“While in the case of offshore operations, data acquisition, control and safety systems are defined almost from the inception and design of the project – except for brownfield projects – it helps run the daily operations as an integral part of it,” Cardier explains. “However the operations can be optimised by applying automated workflows in different areas such as reservoir optimisation, water flooding, pressure maintenance, optimised reservoir drainage, production network optimisation with the assistance of petroleum engineering tools. Obviously the cost of services in offshore exploitation are higher than in onshore activities, so every tool available should be employed to reduce the cost of operations.”
Drawing a parallel, Cardier continues: “On the other hand in the onshore domain, the field operations are not constrained by the cost of marine services or higher rig and logistics costs, so the applications of a digital oilfield philosophy might look as an alternative to producers. However the proven benefits of converting a remote onshore operations into an integrated and connected entity, have driven many operators to implement an Integrated Operations approach.”
Digitalisation in the oil and gas industry, according to a research by Cisco, will generate an estimated $1.1tn in Digital Value at Stake between 2015 and 2024. However, the prospect of the digital domain cannot be quantified in terms of magnitude alone, but equally in qualitative terms through the benefits it will fetch for the upstream sector. Besides the key merit of reducing operational costs, another vital benefit of the digital oilfield is helping the operator raise and maintain HSE standards.
A digital oilfield workflow, quite understandably, reduces the requirement of deploying the workforce to hazardous operational zones and in fact helps companies better utilise the human potential by channelising workers towards managing the digital structure.
“One of the benefits of digital oilfields is the reduction of HSE exposure by reducing the time that field crews need to invest in visiting remote facilities,” Cardier says of the HSE angle. “There are also other benefits in the areas of asset integrity, fire and safety and optimisation of maintenance activities, which have been achieved by deploying gas sensing system, leak detection devices and software, integrated fire and safety system and personal communication systems, where a worker equipped with a camera and radio system can remotely interact with specialists, who can help him solve a problem in the field in real time.”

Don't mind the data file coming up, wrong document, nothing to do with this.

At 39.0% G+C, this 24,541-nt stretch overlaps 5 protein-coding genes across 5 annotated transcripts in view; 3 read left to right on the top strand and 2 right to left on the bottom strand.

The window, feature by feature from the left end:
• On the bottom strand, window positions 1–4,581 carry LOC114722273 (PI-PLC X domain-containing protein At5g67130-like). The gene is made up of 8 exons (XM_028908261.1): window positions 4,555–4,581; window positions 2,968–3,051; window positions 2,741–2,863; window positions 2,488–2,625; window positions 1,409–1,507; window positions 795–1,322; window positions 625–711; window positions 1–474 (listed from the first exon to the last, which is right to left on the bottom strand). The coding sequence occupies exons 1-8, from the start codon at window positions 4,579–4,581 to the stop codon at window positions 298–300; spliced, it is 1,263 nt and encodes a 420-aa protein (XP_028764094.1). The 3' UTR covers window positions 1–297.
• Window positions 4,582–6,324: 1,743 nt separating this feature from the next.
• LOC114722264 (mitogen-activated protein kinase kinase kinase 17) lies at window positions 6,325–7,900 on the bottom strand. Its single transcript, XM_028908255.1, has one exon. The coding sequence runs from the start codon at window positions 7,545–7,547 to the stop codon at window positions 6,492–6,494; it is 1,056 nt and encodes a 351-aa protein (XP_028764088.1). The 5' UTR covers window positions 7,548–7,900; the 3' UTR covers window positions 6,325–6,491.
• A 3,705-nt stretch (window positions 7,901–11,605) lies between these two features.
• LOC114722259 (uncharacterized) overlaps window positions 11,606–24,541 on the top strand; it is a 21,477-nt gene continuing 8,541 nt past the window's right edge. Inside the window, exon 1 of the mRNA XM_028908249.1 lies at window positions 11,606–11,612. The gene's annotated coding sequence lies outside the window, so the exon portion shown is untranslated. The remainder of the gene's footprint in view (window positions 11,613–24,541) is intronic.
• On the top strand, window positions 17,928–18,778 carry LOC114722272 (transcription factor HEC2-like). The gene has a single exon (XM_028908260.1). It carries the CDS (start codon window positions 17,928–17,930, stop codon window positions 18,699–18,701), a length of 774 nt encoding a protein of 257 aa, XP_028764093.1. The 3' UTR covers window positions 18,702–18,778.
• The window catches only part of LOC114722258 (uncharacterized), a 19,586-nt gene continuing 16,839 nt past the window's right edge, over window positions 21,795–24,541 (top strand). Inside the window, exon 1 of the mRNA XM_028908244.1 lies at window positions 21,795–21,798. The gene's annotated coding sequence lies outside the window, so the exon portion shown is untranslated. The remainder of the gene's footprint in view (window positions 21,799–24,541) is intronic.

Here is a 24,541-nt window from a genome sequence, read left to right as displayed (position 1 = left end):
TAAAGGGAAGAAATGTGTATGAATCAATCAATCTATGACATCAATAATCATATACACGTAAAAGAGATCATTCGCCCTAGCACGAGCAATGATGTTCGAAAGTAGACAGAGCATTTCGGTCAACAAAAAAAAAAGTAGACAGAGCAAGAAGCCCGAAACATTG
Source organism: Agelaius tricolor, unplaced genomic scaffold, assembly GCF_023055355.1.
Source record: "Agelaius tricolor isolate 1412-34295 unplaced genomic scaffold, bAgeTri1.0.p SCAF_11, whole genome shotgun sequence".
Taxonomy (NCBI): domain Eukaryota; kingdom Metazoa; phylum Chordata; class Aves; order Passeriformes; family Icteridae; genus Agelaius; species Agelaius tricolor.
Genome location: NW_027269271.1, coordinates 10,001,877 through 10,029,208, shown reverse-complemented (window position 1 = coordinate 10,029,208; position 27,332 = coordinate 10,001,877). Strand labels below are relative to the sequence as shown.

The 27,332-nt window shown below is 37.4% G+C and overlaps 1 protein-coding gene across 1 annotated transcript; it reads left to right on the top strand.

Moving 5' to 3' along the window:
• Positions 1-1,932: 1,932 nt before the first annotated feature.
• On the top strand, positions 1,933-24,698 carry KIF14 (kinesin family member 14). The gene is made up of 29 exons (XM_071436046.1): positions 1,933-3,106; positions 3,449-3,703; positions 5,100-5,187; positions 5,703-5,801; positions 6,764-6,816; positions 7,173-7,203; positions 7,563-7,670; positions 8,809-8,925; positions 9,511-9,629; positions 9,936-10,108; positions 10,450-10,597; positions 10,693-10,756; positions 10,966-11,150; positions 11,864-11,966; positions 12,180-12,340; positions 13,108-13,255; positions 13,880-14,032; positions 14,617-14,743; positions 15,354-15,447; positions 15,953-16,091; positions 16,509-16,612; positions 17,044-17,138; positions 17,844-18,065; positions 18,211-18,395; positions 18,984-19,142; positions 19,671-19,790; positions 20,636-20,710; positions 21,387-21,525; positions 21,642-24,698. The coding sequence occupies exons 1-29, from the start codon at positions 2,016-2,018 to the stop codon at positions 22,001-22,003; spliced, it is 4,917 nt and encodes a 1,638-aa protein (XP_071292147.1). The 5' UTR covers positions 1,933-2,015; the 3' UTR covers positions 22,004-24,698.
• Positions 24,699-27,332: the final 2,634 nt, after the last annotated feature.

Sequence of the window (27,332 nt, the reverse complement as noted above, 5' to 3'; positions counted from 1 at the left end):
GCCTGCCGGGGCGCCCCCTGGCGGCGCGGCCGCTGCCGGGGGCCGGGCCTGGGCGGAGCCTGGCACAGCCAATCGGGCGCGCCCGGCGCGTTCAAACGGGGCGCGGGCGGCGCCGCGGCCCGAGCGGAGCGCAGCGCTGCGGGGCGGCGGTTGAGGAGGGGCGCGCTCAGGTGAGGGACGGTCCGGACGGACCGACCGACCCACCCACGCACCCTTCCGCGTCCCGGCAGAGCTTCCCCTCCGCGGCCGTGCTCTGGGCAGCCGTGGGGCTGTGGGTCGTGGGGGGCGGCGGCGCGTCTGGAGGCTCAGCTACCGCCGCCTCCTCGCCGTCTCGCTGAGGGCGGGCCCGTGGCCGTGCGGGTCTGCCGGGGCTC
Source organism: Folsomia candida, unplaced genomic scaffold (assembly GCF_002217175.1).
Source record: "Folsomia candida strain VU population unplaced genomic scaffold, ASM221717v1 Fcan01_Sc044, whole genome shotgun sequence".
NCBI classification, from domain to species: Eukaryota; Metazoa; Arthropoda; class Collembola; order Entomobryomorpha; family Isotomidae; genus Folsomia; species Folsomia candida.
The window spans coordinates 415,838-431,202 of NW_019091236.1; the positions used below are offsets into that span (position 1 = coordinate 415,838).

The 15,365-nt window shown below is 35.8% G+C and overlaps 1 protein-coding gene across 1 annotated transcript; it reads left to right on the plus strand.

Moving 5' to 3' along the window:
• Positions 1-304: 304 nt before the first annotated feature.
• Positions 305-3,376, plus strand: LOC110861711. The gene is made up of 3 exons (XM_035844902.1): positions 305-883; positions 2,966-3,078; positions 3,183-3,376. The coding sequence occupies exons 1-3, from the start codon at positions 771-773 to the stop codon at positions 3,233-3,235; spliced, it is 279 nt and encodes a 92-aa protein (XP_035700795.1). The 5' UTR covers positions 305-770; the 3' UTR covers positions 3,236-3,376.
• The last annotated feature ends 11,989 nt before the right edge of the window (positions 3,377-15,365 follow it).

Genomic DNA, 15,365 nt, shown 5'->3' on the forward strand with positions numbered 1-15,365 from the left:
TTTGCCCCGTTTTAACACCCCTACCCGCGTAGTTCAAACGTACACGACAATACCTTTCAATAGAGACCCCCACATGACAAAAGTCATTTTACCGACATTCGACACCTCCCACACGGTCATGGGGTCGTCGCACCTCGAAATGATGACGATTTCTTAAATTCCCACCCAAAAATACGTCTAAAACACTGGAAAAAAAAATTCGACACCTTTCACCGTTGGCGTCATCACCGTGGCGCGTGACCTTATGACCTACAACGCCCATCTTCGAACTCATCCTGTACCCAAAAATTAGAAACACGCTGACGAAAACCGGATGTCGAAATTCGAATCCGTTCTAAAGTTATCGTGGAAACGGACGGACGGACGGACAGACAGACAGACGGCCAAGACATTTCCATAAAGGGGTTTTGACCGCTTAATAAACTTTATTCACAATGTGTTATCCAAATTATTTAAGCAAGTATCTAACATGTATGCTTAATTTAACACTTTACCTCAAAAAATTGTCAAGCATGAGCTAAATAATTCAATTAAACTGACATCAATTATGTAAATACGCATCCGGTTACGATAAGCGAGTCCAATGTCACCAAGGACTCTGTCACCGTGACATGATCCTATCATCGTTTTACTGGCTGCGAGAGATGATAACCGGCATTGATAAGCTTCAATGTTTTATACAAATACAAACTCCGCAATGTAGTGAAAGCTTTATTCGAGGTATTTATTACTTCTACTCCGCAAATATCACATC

Dennant of Emerson voices a similar opinion, saying, “As we have already seen, digitalising operations keeps people out of harm’s way, which has a fundamental positive impact on health and safety. There are other ways that the digital oilfield can benefit HSE. Data shows that over 90% of all safety system failures are in the field elements (valves and transmitters) rather than the logic solver. A modern safety system extends the diagnostics all the way to the field, giving better insight into the health of the whole safety loop. A digital oilfield distributes this information to the right people to make better safety decisions. Remote monitoring of safety-related items, such as safety showers and eyewash stations, enable operators to provide timely assistance to those in need, and training to those who misuse safety facilities. Technologies such as corrosion measurement prevent leaks, and ultrasonic leak detection mitigate their effects.”